It's every kid's summer dream to climb and swing from trees, and to spend their time away from school surrounded by friends and outdoor fun – and 6-year-old Anna is no exception.
For the past two summers, Anna, who suffered a high-level spinal injury in a car accident at age 2, has been coming to Trail's Edge Camp for Ventilator Dependent Children in Mayville, Mich.
No matter what their physical limitations, there are no boundaries or barriers at Trail's Edge Camp for children like Anna. At camp, Anna is free to just be a kid. She can swim, ride a horse, climb a tree and fish – all things once thought to be an impossible feat for kids who use wheelchairs and ventilators.
But nothing is impossible at Trail's Edge, says camp director and University of Michigan C.S. Mott Children's Hospital respiratory therapist Mary Buschell.
“Trail's Edge gives kids the opportunity to be independent,” she says. “For kids who are confined to either a bed or wheelchair, they need a place where they can feel a sense of freedom, enjoy nature, express themselves socially and escape the challenges of their everyday lives. Trail's Edge is the perfect place to show them that they can live in a world without boundaries.”
The no-cost, week-long camp was the first of its kind in the world, and, 16 years after it began, Trail's Edge continues to break down barriers for its campers .
Taking Dreams to New Heights
The dreams of Trail's Edge campers were taken to new heights in 2004 when the camp opened the first tree house in the country designed especially for children who use wheelchairs and ventilators.
The tree house and woodland retreat was named in memory of Craig Van Laanen, a respiratory therapist at U-M C.S. Mott Children's Hospital's who never let his cystic fibrosis get in the way of his having fun with kids at camp.
The tree house, built into the branches of a large red maple tree that campers affectionately named “Reta,” was constructed over two years by a group of nearly 50 volunteers.
To reach the tree house, Anna and other campers are lifted 22 feet off the ground without their wheelchairs using a harness and a pulley system. When they reach the tree house, a chair, similar to a ski lift, swings in behind the secured campers, allowing them to move around the entire structure.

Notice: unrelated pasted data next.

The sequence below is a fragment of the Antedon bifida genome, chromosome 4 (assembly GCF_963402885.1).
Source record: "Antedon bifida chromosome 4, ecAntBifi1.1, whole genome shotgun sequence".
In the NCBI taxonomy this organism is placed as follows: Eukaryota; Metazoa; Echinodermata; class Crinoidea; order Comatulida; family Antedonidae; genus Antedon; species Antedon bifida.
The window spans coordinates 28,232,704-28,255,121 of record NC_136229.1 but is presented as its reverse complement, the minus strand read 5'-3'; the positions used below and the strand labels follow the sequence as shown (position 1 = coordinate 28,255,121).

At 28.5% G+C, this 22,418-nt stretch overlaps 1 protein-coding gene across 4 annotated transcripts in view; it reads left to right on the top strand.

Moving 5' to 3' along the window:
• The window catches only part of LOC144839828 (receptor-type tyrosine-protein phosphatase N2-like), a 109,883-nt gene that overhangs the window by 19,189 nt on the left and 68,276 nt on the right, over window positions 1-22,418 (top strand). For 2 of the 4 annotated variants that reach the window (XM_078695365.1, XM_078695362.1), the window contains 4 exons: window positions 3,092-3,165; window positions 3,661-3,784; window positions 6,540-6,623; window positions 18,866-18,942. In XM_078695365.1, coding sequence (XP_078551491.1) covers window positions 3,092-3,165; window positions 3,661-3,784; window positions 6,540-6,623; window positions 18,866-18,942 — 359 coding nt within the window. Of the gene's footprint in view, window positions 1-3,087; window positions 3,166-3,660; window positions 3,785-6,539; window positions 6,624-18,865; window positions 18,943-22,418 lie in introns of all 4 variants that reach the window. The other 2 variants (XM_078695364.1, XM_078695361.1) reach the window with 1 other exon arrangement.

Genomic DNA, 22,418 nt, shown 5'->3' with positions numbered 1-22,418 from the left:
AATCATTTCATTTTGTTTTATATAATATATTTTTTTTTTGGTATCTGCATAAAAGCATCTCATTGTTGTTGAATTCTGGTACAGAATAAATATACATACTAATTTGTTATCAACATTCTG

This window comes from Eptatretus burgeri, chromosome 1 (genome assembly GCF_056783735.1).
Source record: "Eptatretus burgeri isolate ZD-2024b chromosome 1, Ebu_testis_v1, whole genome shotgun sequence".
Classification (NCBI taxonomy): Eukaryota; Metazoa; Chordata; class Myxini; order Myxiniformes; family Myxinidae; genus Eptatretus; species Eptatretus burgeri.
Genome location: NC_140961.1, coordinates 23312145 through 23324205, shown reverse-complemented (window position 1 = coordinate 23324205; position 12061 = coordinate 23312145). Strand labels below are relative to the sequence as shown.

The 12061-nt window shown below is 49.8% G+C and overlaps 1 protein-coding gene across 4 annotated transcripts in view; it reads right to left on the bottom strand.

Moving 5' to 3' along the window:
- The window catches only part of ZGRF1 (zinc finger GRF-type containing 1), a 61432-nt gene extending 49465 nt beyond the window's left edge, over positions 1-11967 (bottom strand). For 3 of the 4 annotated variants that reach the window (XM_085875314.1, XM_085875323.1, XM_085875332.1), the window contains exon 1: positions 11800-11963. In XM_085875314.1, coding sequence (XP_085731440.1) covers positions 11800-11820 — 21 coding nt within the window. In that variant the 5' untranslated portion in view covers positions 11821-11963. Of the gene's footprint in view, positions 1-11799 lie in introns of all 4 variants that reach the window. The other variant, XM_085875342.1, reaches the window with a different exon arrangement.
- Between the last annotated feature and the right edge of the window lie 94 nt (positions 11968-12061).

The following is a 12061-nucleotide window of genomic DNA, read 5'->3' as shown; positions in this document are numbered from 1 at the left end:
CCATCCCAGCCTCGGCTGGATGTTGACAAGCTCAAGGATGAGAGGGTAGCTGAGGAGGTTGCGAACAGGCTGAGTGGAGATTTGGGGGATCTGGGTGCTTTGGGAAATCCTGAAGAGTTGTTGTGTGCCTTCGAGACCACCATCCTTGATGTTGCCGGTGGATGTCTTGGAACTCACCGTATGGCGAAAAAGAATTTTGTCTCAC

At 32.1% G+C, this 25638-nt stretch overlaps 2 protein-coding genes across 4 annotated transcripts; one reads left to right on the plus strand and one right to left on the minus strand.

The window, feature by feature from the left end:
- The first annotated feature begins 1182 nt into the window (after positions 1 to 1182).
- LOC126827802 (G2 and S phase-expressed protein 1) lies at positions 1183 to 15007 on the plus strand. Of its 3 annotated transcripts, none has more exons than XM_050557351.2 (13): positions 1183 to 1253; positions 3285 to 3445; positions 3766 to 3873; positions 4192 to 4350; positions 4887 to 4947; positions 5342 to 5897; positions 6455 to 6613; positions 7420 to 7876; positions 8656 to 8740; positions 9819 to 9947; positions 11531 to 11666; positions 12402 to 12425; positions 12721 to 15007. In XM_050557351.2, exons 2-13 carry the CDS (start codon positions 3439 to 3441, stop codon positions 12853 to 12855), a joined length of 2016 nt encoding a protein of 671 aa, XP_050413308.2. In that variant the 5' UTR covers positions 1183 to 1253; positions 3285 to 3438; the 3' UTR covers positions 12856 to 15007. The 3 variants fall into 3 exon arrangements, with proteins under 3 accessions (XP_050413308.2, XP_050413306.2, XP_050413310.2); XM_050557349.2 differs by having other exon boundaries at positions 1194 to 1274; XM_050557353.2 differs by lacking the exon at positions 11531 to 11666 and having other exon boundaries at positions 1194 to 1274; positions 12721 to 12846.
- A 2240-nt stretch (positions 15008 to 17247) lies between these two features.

Portable ventilators the size of a laptops hook on the back of each chair, so there is nothing to hold the kids back from exploring the beautiful woods and wetlands that surround the tree house.
But one of the most poignant moments for Mary and the other volunteers is looking down from the tree house at the empty wheelchairs on the ground, and seeing the freedom the campers are experiencing up in the tree.
Acres of Independence
Like any typical summer camp, Trail's Edge offers its campers the chance to enjoy nature, become more independent, gain self-esteem and, most importantly, make lasting friendships in a very comfortable environment.
But there are also many activities that even “ordinary” children will never dream of experiencing, including hot air balloon and plane rides.
Run by volunteering health care professionals – nurses, respiratory therapists, physicians, physical therapists and occupational therapists – who double as camp counselors, Trail's Edge offers parents and caregivers the piece of mind that their children are having fun in a safe and medically-supervised environment.
“For one week, the world is different for these kids,” says Mary. “Their disabilities are not an issue. They have the opportunity to just be normal kids.”